Paying remote employees is much more complicated than paying workers in an office building. Many geographic complications come into play, as well as compliance and tax issues — particularly if your employees live in states or countries other than your own. Here are just a few things to keep in mind when paying your remote employees:
1. Where Do You Withhold Taxes?
One possible consequence of employing a remote team is the spread of workers across the country. If employees live outside your state, paying state taxes can become complicated. Essentially, you must follow the “physical presence” rule, which explains that an employee must pay taxes to the state in which he or she performs the work. However, this rule will not apply for every state, and some remote employees are required to pay state taxes in both their own states and the state in which the company is located.
2. Know Each Worker’s Classification
Not every individual on your team will be classified as an employee. Some may be known as independent contractors, consultants, sole proprietors, etc. It is important that you understand and recognize the difference between each, as this can affect your payroll — mostly in terms of withholding and paying taxes. For employees, you are required to withhold and pay payroll taxes. However, for contractors, you are not. To accurately determine the classification of your workers, check the IRS 20-factor analysis.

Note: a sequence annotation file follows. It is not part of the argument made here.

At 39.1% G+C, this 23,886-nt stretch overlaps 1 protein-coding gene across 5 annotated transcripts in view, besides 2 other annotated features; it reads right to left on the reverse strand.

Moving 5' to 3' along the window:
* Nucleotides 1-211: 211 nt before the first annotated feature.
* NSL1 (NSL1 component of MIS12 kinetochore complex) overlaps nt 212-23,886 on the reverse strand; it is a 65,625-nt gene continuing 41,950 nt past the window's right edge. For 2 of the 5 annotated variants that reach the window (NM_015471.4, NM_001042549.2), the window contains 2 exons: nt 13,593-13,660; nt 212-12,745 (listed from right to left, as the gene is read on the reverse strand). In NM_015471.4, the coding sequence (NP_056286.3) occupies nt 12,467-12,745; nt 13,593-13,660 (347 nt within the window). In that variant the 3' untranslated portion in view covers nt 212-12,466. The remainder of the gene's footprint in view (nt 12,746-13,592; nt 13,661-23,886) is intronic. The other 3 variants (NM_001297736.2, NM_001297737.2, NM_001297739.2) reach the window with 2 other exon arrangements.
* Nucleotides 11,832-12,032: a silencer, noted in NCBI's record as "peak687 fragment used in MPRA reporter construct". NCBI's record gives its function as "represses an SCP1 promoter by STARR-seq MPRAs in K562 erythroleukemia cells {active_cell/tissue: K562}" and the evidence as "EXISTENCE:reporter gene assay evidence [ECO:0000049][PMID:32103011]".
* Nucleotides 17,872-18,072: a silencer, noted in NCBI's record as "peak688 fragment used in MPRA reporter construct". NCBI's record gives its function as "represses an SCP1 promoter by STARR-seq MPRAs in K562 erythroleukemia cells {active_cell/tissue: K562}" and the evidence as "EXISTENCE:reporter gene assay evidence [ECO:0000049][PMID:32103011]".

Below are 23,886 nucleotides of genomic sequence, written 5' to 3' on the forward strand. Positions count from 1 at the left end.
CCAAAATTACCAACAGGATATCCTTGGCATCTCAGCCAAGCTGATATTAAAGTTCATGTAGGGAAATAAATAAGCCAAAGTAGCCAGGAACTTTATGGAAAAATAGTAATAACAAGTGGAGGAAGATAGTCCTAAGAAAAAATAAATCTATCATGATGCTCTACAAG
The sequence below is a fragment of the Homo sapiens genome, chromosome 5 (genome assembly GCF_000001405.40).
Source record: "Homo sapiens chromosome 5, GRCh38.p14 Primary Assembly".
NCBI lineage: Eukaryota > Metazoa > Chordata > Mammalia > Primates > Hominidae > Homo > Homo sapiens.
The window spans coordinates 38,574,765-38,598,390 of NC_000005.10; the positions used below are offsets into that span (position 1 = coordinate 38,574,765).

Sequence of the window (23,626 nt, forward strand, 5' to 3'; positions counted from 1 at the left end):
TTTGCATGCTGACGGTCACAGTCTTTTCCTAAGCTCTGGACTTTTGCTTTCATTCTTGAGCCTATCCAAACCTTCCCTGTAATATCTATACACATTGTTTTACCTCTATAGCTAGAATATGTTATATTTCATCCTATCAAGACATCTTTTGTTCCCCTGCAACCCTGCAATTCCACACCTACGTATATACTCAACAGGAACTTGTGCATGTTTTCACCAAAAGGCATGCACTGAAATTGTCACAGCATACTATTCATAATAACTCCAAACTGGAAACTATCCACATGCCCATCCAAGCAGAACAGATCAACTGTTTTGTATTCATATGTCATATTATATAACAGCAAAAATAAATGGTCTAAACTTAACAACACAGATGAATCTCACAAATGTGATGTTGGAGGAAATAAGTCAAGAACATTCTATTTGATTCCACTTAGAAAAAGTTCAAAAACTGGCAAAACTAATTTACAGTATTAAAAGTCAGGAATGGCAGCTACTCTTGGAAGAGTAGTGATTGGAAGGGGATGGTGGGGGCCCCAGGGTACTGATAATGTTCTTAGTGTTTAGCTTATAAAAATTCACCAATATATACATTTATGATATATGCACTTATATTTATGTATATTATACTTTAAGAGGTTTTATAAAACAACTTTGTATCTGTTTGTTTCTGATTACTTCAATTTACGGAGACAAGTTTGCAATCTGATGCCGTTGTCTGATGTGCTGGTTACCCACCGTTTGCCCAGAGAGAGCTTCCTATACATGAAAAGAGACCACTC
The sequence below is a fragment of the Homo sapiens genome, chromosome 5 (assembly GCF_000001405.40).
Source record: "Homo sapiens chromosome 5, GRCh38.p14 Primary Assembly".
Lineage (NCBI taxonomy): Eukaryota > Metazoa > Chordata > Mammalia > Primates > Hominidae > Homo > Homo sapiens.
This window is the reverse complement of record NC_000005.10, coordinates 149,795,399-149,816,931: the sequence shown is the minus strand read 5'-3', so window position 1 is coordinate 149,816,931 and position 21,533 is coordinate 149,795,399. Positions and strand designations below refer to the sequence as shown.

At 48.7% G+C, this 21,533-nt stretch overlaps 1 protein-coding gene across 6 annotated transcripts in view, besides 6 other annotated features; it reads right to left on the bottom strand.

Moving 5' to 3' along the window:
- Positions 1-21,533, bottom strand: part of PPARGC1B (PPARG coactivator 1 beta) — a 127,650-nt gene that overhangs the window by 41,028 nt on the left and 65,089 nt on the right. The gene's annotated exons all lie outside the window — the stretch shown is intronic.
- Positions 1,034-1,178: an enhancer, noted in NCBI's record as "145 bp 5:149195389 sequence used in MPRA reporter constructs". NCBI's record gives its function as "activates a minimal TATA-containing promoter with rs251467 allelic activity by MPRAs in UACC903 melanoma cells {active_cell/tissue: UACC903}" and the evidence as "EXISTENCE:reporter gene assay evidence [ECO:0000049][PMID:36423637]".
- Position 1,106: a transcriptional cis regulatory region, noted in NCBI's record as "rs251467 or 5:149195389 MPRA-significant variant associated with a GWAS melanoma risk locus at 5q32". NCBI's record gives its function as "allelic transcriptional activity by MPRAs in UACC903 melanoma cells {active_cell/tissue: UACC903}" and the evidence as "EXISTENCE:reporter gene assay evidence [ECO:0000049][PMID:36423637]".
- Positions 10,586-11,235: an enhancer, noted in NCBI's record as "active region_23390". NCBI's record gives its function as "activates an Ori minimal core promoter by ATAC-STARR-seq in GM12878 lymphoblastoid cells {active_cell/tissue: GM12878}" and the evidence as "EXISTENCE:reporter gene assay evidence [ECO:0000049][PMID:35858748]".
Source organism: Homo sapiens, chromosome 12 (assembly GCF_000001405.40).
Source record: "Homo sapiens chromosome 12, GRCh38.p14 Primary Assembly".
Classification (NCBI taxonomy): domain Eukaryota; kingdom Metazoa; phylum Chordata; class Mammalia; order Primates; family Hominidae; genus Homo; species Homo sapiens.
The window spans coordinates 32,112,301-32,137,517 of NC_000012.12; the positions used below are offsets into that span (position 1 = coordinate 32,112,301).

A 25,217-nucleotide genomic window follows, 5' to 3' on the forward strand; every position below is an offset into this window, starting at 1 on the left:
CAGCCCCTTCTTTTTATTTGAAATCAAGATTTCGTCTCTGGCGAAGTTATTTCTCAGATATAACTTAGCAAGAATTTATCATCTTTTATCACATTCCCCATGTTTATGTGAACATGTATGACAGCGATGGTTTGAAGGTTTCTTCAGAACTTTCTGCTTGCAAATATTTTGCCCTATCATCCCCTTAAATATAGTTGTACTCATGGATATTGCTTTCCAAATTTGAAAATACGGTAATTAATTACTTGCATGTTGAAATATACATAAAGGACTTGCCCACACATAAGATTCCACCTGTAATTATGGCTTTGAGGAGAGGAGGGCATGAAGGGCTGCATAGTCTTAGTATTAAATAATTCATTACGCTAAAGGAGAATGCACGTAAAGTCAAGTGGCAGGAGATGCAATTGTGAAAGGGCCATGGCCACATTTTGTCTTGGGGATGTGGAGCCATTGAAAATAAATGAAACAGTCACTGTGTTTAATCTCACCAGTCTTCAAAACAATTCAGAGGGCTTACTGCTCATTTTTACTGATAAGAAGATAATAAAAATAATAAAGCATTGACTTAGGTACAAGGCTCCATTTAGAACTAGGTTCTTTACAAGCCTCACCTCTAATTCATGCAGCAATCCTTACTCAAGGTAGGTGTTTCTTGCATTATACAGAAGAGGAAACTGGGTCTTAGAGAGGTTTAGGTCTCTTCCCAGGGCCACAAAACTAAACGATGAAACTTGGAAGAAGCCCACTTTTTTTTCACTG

3. Carefully Consider International Employees
Geography can become complicated when you try to pay international employees. Not only must you consider exchange rates, but you also must determine a safe and secure payment method. Some financial institutions or online banking services charge large fees for international payments. Thus, paying international employees can cost significantly more.
You should also keep in mind that having an employee that is located in a different country could create additional requirements for your business, such as having to register in that company, which can create a huge amount of complexity. Be sure to do your research beforehand. Lastly, you should be sure international employees understand the exchange rates. Your U.S. dollars may convert to very little in their currencies.
4. Consider Bringing in the Experts
To remain compliant and to ensure all payments are secure and correct, it may be wise to consult financial experts who specialize in paying remote employees. Small mistakes, particularly when it comes to paying taxes, can put you in a costly, messy situation. Professionals can answer all your questions right away and ensure that all employees are paid accurately and that there are no tax issues, particularly with employees who live in various states across America.
Paying remote employees requires much more effort, consideration, and work than paying those in an office building. By keeping the above tips in mind, you will likely encounter fewer problems, remain compliant, and experience less stress.
Author: Alisiana Peters
Alisiana is a senior marketing coordinator at HiringThing, an award-winning online recruiting software provider dedicated to changing the way businesses hire talent. Questions? Contact HiringThing Marketing.